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(DAT401) Amazon DynamoDB Deep Dive

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Amazon DynamoDB is a fully managed NoSQL database service for applications that need consistent, single-digit millisecond latency at any scale. This talk explores DynamoDB capabilities and benefits in detail and discusses how to get the most out of your DynamoDB database. We go over schema design best practices with DynamoDB across multiple use cases, including gaming, AdTech, IoT, and others. We also explore designing efficient indexes, scanning, and querying, and go into detail on a number of recently released features, including JSON document support, Streams, and more.

Published in: Technology

(DAT401) Amazon DynamoDB Deep Dive

  1. 1. © 2015, Amazon Web Services, Inc. or its Affiliates. All rights reserved. Rick Houlihan Principal Solutions Architect Amazon Web Services October 2015 Deep Dive: Amazon DynamoDB DAT401
  2. 2. What to expect from the session • Tables, API, data types, indexes • Scaling • Data modeling • Scenarios and best practices • DynamoDB Streams • Reference architecture
  3. 3. Why NoSQL? Optimized for storage Optimized for compute Normalized/relational Denormalized/hierarchical Ad hoc queries Instantiated views Scale vertically Scale horizontally Yesterday’s solution Built for today’s apps SQL NoSQL
  4. 4. Amazon DynamoDB Fast and Consistent Scales to Any WorkloadDocument or Key-ValueFully Managed NoSQL Event Driven ProgrammingAccess Control
  5. 5. Tables, API, Data Types
  6. 6. Table and item API DynamoDB ListStreams DescribeStream GetShardIterator GetRecords Streams API Admin CRUD Create Table Put/Get Item Update Table Batch Put/Get Item Delete Table Update Item Describe Table Delete Item Query Scan
  7. 7. Data types String (S) Number (N) Binary (B) String Set (SS) Number Set (NS) Binary Set (BS) Boolean (BOOL) Null (NULL) List (L) Map (M) Used for storing nested JSON documents
  8. 8. Table Table Items Attributes Hash Key Range Key Mandatory Key-value access pattern Determines data distribution Optional Model 1:N relationships Enables rich query capabilities All items for a hash key ==, <, >, >=, <= “begins with” “between” sorted results counts top/bottom N values paged responses
  9. 9. 00 FF00 55 A954 AA FF Hash table Hash key uniquely identifies an item Hash key is used for building an unordered hash index Table can be partitioned for scale Id = 1 Name = Jim Hash (1) = 7B Id = 2 Name = Andy Dept = Eng Hash (2) = 48 Id = 3 Name = Kim Dept = Ops Hash (3) = CD Key Space
  10. 10. Hash-range table Hash key and range key together uniquely identify an Item Within unordered hash index, data is sorted by the range key No limit on the number of items (∞) per hash key • Except if you have local secondary indexes 00:0 FF:∞ Hash (2) = 48 Customer# = 2 Order# = 10 Item = Pen Customer# = 2 Order# = 11 Item = Shoes Customer# = 1 Order# = 10 Item = Toy Customer# = 1 Order# = 11 Item = Boots Hash (1) = 7B Customer# = 3 Order# = 10 Item = Book Customer# = 3 Order# = 11 Item = Paper Hash (3) = CD 55 A9:∞54:∞ AA Partition 1 Partition 2 Partition 3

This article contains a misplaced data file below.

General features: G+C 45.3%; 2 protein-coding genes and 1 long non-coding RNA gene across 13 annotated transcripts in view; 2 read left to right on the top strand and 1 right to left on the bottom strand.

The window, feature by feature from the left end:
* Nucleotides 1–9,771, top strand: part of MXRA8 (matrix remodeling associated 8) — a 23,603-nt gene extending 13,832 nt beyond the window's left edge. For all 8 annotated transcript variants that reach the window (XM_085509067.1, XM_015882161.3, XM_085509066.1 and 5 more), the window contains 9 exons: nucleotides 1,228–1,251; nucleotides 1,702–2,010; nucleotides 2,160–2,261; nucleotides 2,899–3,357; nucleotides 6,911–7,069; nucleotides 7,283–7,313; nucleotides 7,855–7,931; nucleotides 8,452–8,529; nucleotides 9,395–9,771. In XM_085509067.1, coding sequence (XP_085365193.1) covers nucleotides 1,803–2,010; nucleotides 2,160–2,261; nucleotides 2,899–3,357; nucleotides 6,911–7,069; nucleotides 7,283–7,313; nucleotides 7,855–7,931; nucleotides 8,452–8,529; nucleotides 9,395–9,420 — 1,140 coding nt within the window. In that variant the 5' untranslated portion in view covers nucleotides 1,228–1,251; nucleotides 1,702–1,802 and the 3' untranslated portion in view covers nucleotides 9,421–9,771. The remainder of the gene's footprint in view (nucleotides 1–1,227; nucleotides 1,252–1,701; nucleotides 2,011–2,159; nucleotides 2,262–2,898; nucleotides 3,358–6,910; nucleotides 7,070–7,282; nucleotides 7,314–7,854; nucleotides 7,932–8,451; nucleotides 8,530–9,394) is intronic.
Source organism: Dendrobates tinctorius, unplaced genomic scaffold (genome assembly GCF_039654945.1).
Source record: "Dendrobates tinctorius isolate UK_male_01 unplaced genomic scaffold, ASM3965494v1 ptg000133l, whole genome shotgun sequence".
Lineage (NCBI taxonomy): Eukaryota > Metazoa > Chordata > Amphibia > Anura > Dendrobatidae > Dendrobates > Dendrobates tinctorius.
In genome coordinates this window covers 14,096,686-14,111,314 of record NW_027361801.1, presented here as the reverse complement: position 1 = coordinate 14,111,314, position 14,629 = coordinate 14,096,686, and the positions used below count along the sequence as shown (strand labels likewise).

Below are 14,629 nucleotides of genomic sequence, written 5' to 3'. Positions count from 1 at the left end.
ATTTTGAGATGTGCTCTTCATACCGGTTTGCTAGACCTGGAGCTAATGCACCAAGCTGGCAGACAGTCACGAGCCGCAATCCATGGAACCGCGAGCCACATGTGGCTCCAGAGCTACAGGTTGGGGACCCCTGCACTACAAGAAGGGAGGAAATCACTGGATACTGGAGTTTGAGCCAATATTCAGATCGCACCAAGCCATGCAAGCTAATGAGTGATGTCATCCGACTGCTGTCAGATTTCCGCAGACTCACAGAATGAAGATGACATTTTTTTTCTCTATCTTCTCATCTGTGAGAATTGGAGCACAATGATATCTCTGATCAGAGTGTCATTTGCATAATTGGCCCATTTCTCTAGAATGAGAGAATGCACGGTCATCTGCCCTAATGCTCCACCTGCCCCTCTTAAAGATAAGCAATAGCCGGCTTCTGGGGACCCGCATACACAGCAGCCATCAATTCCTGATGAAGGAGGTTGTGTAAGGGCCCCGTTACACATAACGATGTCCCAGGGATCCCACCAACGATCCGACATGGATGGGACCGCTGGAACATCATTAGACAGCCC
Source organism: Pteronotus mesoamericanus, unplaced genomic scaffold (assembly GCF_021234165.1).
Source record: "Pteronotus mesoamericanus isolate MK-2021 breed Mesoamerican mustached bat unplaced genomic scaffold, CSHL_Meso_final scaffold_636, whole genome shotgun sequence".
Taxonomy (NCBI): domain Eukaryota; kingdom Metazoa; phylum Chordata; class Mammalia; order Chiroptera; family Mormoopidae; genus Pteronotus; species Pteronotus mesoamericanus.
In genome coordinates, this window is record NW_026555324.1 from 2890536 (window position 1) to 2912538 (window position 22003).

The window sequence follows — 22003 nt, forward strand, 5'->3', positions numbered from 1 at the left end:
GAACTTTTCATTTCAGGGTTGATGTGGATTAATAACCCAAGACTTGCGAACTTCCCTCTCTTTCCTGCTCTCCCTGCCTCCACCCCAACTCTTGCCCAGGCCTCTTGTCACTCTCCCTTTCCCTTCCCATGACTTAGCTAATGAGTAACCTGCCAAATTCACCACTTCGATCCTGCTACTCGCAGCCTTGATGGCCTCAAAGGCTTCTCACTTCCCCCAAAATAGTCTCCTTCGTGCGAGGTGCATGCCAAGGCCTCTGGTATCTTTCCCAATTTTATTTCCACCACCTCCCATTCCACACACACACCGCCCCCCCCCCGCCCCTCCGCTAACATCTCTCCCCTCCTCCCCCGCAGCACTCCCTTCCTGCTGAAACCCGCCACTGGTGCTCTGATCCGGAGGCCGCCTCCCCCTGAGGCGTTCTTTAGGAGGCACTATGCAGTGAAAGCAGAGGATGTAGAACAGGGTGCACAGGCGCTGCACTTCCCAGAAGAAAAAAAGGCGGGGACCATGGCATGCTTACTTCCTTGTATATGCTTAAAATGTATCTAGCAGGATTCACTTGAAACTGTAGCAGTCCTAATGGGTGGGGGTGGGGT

11. 11. Partitions are three-way replicated Id = 2 Name = Andy Dept = Engg Id = 3 Name = Kim Dept = Ops Id = 1 Name = Jim Id = 2 Name = Andy Dept = Engg Id = 3 Name = Kim Dept = Ops Id = 1 Name = Jim Id = 2 Name = Andy Dept = Engg Id = 3 Name = Kim Dept = Ops Id = 1 Name = Jim Replica 1 Replica 2 Replica 3 Partition 1 Partition 2 Partition N
  12. 12. Indexes
  13. 13. Local secondary index (LSI) Alternate range key attribute Index is local to a hash key (or partition) A1 (hash) A3 (range) A2 (table key) A1 (hash) A2 (range) A3 A4 A5 LSIs A1 (hash) A4 (range) A2 (table key) A3 (projected) Table KEYS_ONLY INCLUDE A3 A1 (hash) A5 (range) A2 (table key) A3 (projected) A4 (projected) ALL 10 GB max per hash key, i.e. LSIs limit the # of range keys!
  14. 14. Global secondary index (GSI) Alternate hash (+range) key Index is across all table hash keys (partitions) A1 (hash) A2 A3 A4 A5 GSIs A5 (hash) A4 (range) A1 (table key) A3 (projected) Table INCLUDE A3 A4 (hash) A5 (range) A1 (table key) A2 (projected) A3 (projected) ALL A2 (hash) A1 (table key) KEYS_ONLY RCUs/WCUs provisioned separately for GSIs Online indexing
  15. 15. How do GSI updates work? Table Primary table Primary table Primary table Primary table Global Secondary Index Client 2. Asynchronous update (in progress) If GSIs don’t have enough write capacity, table writes will be throttled!
  16. 16. LSI or GSI? LSI can be modeled as a GSI If data size in an item collection > 10 GB, use GSI If eventual consistency is okay for your scenario, use GSI!
  17. 17. Scaling
  18. 18. Scaling Throughput • Provision any amount of throughput to a table Size • Add any number of items to a table • Max item size is 400 KB • LSIs limit the number of range keys due to 10 GB limit Scaling is achieved through partitioning
  19. 19. Throughput Provisioned at the table level • Write capacity units (WCUs) are measured in 1 KB per second • Read capacity units (RCUs) are measured in 4 KB per second • RCUs measure strictly consistent reads • Eventually consistent reads cost 1/2 of consistent reads Read and write throughput limits are independent WCURCU